Republican sponsors of the voter identification bill said it was a commonsense way to stop fraud at the polls. People need photo IDs to board planes, buy alcohol or cash checks, said Rep. Vernon Ehlers, R-Mich., chairman of the House Administration Committee. "This is not a new concept."
But Democrats assailed the legislation, saying it could hurt minorities, the poor and the elderly — groups that tend to vote Democratic — who might have trouble producing a photo identification.How does Ike Skelton react when he's IDed to buy a beer? Does his mommy have to tie his shoes for him when he gets up in the morning? Sheesh! Do they really think people are stupid enough to buy this bullhockey?
"This bill is tantamount to a 21st century poll tax," said Democratic Whip Steny Hoyer, D-Md. "It will disenfranchise large number of legal voters."
Rep. Ike Skelton, D-Mo., said he was initially denied a voter ID required under a Missouri state law because he doesn't have a driver's license and couldn't immediately produce a passport or birth certificate. His congressional ID card was not accepted.
A Missouri court earlier this month struck down the state law, and on Tuesday a state superior court judge in Georgia ruled that that state's law requiring a photo ID was an unconstitutional condition for voting.
The bill would require everyone to present a photo ID before voting in federal elections by 2008. By 2010 voters would have to have photo IDs that certified they were citizens. In response to criticism that this would be a burden for the poor, the bill stipulates that states must provide the identification cards free of charge to those who can't afford them.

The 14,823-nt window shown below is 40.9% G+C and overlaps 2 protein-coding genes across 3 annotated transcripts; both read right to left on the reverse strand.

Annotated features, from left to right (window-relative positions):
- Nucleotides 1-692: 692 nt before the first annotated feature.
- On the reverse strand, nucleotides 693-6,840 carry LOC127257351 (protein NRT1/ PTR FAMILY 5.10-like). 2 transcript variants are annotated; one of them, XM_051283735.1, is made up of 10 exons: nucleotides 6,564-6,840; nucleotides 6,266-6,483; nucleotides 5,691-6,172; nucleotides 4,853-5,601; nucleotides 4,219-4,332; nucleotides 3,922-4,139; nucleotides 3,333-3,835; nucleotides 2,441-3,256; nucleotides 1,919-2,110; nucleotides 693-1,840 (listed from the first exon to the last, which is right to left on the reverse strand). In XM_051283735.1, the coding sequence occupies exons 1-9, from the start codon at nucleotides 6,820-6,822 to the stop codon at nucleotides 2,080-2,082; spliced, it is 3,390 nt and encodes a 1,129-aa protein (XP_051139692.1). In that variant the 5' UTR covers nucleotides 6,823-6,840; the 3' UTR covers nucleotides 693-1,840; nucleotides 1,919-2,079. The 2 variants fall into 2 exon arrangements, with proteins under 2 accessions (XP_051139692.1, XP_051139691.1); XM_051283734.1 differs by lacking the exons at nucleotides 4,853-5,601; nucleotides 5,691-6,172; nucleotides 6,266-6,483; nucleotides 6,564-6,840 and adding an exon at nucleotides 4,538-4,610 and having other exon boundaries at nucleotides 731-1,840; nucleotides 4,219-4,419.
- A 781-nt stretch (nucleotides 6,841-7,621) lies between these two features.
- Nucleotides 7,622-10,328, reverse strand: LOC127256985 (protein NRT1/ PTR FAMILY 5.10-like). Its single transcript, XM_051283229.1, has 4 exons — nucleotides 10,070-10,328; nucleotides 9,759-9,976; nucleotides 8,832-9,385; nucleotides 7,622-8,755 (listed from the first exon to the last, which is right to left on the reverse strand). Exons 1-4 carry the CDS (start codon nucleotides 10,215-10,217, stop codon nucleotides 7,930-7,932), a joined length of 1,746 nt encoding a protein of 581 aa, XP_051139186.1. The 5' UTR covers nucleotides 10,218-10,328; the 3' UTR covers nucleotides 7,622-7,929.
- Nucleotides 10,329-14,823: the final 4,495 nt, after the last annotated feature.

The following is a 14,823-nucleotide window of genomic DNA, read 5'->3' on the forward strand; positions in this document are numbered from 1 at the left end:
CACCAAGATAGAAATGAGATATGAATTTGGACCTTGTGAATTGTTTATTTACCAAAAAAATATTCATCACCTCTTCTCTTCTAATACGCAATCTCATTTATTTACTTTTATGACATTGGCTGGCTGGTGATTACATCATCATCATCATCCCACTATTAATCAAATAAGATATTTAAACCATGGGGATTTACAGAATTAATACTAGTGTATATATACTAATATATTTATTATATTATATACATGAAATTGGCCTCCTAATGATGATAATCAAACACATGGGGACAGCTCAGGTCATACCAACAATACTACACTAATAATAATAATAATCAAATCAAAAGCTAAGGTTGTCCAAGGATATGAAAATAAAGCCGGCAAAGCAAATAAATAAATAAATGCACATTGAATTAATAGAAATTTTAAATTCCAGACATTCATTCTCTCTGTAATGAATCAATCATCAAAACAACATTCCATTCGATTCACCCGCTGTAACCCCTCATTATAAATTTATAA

Citing growing anti-Semitism around the world, Yale University said Tuesday it has created the first university-based center in North America dedicated to the study of the subject.
The Yale Initiative for Interdisciplinary Study of Anti-Semitism will provide a forum for scholars to research contemporary causes of anti-Semitism and ways to combat it, said Charles Small, the center's director. The center plans to offer courses, conferences and seminars, but it is too soon to say whether there will be a degree program, he said.
"Anti-Semitism has re-emerged internationally in a manner that many leading scholars and policymakers take seriously," Small said. "Because of this, there is a need to establish a high-caliber, interdisciplinary, nonpartisan, scholarly institute, so that students and faculty can engage these issues fully."
Sudan's president said on Tuesday his country would never allow U.N. peacekeepers into Darfur and charged that the West wanted to dismember his country in order to help Israel.At this point, the whole U.N. assembly got up and booed him. Well, at least in my dream they did.
"It is very clear there is a plan to redraw the region," especially after the invasion of Iraq, President Omar Hassan al-Bashir told a news conference on the sidelines of a ministerial U.N. General Assembly session.
"The main purpose is the security of Israel. Any state in the region should be weakened, dismembered in order to protect the Israelis, to guarantee the Israeli security," he said.